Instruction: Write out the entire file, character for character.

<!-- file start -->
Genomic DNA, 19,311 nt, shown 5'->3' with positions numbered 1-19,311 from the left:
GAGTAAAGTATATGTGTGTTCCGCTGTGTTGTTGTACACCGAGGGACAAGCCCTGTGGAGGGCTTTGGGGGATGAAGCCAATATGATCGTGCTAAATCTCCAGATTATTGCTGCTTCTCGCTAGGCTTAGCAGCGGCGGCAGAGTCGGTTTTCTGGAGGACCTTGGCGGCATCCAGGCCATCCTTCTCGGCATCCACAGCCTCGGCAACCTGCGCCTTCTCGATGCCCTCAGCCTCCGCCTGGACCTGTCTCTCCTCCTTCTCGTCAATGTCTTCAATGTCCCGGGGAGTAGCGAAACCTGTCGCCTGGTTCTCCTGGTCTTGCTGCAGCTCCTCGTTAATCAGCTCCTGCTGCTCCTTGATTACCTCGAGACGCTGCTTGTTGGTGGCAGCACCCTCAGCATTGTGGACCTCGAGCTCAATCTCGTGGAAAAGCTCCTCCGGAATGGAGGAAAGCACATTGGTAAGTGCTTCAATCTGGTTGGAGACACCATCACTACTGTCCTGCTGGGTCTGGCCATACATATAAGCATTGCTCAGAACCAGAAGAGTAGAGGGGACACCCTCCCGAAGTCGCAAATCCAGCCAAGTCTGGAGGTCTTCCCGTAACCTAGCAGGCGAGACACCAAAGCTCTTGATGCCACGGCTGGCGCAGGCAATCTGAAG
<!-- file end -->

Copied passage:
Genomic DNA, 19,311 nt, shown 5'->3' with positions numbered 1-19,311 from the left:
GAGTAAAGTATATGTGTGTTCCGCTGTGTTGTTGTACACCGAGGGACAAGCCCTGTGGAGGGCTTTGGGGGATGAAGCCAATATGATCGTGCTAAATCTCCAGATTATTGCTGCTTCTCGCTAGGCTTAGCAGCGGCGGCAGAGTCGGTTTTCTGGAGGACCTTGGCGGCATCCAGGCCATCCTTCTCGGCATCCACAGCCTCGGCAACCTGCGCCTTCTCGATGCCCTCAGCCTCCGCCTGGACCTGTCTCTCCTCCTTCTCGTCAATGTCTTCAATGTCCCGGGGAGTAGCGAAACCTGTCGCCTGGTTCTCCTGGTCTTGCTGCAGCTCCTCGTTAATCAGCTCCTGCTGCTCCTTGATTACCTCGAGACGCTGCTTGTTGGTGGCAGCACCCTCAGCATTGTGGACCTCGAGCTCAATCTCGTGGAAAAGCTCCTCCGGAATGGAGGAAAGCACATTGGTAAGTGCTTCAATCTGGTTGGAGACACCATCACTACTGTCCTGCTGGGTCTGGCCATACATATAAGCATTGCTCAGAACCAGAAGAGTAGAGGGGACACCCTCCCGAAGTCGCAAATCCAGCCAAGTCTGGAGGTCTTCCCGTAACCTAGCAGGCGAGACACCAAAGCTCTTGATGCCACGGCTGGCGCAGGCAATCTGAAG